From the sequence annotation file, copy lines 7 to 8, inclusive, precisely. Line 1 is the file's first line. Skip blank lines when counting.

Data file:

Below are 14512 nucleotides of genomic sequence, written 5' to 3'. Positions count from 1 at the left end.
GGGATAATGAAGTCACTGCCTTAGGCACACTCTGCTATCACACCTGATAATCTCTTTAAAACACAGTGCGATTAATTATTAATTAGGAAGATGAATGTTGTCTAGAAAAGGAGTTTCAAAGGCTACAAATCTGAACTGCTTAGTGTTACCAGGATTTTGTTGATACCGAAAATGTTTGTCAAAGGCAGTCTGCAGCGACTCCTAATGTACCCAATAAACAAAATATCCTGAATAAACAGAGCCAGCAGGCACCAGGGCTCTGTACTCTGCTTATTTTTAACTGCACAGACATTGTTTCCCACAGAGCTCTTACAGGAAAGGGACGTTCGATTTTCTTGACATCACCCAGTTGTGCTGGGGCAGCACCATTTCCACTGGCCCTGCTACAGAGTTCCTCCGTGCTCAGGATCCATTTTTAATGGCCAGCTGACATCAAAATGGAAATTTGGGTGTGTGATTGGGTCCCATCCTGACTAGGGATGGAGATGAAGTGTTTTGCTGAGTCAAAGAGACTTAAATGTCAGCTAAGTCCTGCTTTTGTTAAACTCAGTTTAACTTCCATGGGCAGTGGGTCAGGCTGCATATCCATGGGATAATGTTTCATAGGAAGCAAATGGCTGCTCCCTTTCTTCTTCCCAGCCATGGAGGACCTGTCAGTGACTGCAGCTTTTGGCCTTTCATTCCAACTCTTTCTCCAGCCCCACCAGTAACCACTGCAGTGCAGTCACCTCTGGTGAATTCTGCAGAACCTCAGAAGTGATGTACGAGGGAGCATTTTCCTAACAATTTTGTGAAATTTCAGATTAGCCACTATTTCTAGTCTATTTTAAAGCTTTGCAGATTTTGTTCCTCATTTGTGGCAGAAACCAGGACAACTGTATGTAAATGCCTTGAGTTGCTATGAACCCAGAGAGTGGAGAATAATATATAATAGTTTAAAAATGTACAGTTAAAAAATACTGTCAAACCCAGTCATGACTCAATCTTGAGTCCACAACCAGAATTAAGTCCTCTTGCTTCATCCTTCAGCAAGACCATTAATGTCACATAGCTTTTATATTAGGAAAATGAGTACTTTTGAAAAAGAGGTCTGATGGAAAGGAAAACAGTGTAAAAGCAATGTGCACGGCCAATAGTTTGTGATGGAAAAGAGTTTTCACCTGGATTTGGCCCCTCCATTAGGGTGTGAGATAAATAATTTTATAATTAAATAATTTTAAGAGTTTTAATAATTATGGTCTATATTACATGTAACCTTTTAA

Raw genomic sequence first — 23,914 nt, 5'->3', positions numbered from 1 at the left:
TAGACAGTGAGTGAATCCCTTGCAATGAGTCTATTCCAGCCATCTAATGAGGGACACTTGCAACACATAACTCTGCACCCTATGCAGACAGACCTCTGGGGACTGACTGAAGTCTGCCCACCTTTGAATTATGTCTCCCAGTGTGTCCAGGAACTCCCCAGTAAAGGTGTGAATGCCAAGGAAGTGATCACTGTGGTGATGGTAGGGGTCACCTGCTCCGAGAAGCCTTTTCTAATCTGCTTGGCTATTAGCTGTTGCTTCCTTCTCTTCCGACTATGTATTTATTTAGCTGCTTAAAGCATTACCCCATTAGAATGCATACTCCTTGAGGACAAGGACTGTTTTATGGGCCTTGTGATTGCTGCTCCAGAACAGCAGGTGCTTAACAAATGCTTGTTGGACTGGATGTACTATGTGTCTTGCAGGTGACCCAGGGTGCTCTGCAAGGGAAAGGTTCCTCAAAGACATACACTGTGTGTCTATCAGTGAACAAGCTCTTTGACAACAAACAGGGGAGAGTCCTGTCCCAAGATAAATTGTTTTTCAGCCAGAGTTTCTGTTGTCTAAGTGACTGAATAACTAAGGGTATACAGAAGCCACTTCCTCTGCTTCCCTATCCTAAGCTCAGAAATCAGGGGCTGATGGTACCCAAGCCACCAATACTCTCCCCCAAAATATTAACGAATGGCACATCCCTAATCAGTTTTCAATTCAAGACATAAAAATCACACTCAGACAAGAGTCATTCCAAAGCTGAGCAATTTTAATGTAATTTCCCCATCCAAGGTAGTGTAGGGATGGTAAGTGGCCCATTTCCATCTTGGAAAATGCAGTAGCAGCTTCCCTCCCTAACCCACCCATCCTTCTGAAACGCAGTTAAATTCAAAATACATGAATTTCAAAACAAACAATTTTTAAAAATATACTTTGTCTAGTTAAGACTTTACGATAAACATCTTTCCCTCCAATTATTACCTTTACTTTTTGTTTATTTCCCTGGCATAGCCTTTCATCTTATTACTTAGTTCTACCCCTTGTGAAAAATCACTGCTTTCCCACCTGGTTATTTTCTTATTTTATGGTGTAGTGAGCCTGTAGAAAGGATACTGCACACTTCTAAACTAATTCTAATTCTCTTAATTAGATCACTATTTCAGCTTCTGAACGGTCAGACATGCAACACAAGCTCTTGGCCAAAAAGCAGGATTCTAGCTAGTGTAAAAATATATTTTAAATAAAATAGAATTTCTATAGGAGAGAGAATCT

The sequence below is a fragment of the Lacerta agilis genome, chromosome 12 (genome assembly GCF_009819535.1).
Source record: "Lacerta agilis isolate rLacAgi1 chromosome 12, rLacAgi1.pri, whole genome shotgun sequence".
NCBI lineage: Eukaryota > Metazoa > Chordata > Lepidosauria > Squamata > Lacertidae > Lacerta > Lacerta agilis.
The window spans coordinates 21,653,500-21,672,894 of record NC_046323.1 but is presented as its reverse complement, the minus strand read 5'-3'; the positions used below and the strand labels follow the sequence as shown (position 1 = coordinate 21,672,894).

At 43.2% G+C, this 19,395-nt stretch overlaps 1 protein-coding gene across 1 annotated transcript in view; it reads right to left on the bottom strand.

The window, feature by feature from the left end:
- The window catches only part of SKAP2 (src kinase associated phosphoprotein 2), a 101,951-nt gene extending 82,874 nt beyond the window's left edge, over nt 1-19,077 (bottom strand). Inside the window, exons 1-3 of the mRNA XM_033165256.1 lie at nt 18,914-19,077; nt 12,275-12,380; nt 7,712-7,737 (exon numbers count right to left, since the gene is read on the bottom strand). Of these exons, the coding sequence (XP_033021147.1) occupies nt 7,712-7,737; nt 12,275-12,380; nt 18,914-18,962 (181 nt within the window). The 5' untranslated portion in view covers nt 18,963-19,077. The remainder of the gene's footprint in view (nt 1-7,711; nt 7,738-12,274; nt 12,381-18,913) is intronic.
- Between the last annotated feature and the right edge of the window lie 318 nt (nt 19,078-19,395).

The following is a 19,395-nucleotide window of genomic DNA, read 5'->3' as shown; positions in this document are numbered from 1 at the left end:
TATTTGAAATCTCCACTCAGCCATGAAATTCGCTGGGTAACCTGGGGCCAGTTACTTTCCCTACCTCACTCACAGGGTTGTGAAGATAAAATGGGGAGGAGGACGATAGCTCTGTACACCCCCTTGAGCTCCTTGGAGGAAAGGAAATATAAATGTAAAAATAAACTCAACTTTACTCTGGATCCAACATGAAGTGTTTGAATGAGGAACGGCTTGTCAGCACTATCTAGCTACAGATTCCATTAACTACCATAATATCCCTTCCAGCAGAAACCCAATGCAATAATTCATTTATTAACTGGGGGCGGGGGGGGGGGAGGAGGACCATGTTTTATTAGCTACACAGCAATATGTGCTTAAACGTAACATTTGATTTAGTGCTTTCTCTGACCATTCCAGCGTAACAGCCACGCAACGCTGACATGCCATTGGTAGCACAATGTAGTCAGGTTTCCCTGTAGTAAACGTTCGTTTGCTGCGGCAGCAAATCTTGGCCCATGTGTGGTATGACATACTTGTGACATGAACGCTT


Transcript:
NCBI lineage: Eukaryota > Metazoa > Chordata > Lepidosauria > Squamata > Lacertidae > Lacerta > Lacerta agilis.
The window spans coordinates 21,653,500-21,672,894 of record NC_046323.1 but is presented as its reverse complement, the minus strand read 5'-3'; the positions used below and the strand labels follow the sequence as shown (position 1 = coordinate 21,672,894).